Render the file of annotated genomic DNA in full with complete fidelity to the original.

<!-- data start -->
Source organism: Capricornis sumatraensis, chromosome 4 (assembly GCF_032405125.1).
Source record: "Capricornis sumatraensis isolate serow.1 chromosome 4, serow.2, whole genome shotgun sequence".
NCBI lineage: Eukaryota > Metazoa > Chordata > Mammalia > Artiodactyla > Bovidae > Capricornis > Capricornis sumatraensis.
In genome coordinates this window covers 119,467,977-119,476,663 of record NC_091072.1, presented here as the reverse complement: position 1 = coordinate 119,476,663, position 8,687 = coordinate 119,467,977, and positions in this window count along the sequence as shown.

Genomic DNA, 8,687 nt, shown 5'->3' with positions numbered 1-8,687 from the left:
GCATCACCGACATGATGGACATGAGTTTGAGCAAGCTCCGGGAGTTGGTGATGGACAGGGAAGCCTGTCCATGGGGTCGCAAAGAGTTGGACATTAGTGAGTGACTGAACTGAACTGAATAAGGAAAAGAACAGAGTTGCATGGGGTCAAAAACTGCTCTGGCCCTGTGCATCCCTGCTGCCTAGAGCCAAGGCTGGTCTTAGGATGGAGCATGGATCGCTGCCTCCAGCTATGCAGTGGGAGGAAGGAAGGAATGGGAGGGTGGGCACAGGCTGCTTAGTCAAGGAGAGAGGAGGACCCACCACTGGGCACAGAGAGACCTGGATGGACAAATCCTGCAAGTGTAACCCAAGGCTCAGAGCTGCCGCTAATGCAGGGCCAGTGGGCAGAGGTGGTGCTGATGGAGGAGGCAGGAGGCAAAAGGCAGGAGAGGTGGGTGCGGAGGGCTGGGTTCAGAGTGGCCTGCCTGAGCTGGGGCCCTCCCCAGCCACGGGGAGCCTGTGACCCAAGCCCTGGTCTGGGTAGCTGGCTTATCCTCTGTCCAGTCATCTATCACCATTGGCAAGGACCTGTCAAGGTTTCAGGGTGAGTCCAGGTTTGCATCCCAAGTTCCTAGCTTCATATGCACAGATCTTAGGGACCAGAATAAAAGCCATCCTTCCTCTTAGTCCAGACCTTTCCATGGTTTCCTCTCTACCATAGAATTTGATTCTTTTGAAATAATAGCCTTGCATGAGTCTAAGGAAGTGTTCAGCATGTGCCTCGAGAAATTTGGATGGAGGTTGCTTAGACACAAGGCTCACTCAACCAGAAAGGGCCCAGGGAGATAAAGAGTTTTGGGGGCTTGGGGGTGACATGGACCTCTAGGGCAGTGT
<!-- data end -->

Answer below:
Source organism: Capricornis sumatraensis, chromosome 4 (assembly GCF_032405125.1).
Source record: "Capricornis sumatraensis isolate serow.1 chromosome 4, serow.2, whole genome shotgun sequence".
NCBI lineage: Eukaryota > Metazoa > Chordata > Mammalia > Artiodactyla > Bovidae > Capricornis > Capricornis sumatraensis.
In genome coordinates this window covers 119,467,977-119,476,663 of record NC_091072.1, presented here as the reverse complement: position 1 = coordinate 119,476,663, position 8,687 = coordinate 119,467,977, and positions in this window count along the sequence as shown.

Genomic DNA, 8,687 nt, shown 5'->3' with positions numbered 1-8,687 from the left:
GCATCACCGACATGATGGACATGAGTTTGAGCAAGCTCCGGGAGTTGGTGATGGACAGGGAAGCCTGTCCATGGGGTCGCAAAGAGTTGGACATTAGTGAGTGACTGAACTGAACTGAATAAGGAAAAGAACAGAGTTGCATGGGGTCAAAAACTGCTCTGGCCCTGTGCATCCCTGCTGCCTAGAGCCAAGGCTGGTCTTAGGATGGAGCATGGATCGCTGCCTCCAGCTATGCAGTGGGAGGAAGGAAGGAATGGGAGGGTGGGCACAGGCTGCTTAGTCAAGGAGAGAGGAGGACCCACCACTGGGCACAGAGAGACCTGGATGGACAAATCCTGCAAGTGTAACCCAAGGCTCAGAGCTGCCGCTAATGCAGGGCCAGTGGGCAGAGGTGGTGCTGATGGAGGAGGCAGGAGGCAAAAGGCAGGAGAGGTGGGTGCGGAGGGCTGGGTTCAGAGTGGCCTGCCTGAGCTGGGGCCCTCCCCAGCCACGGGGAGCCTGTGACCCAAGCCCTGGTCTGGGTAGCTGGCTTATCCTCTGTCCAGTCATCTATCACCATTGGCAAGGACCTGTCAAGGTTTCAGGGTGAGTCCAGGTTTGCATCCCAAGTTCCTAGCTTCATATGCACAGATCTTAGGGACCAGAATAAAAGCCATCCTTCCTCTTAGTCCAGACCTTTCCATGGTTTCCTCTCTACCATAGAATTTGATTCTTTTGAAATAATAGCCTTGCATGAGTCTAAGGAAGTGTTCAGCATGTGCCTCGAGAAATTTGGATGGAGGTTGCTTAGACACAAGGCTCACTCAACCAGAAAGGGCCCAGGGAGATAAAGAGTTTTGGGGGCTTGGGGGTGACATGGACCTCTAGGGCAGTGT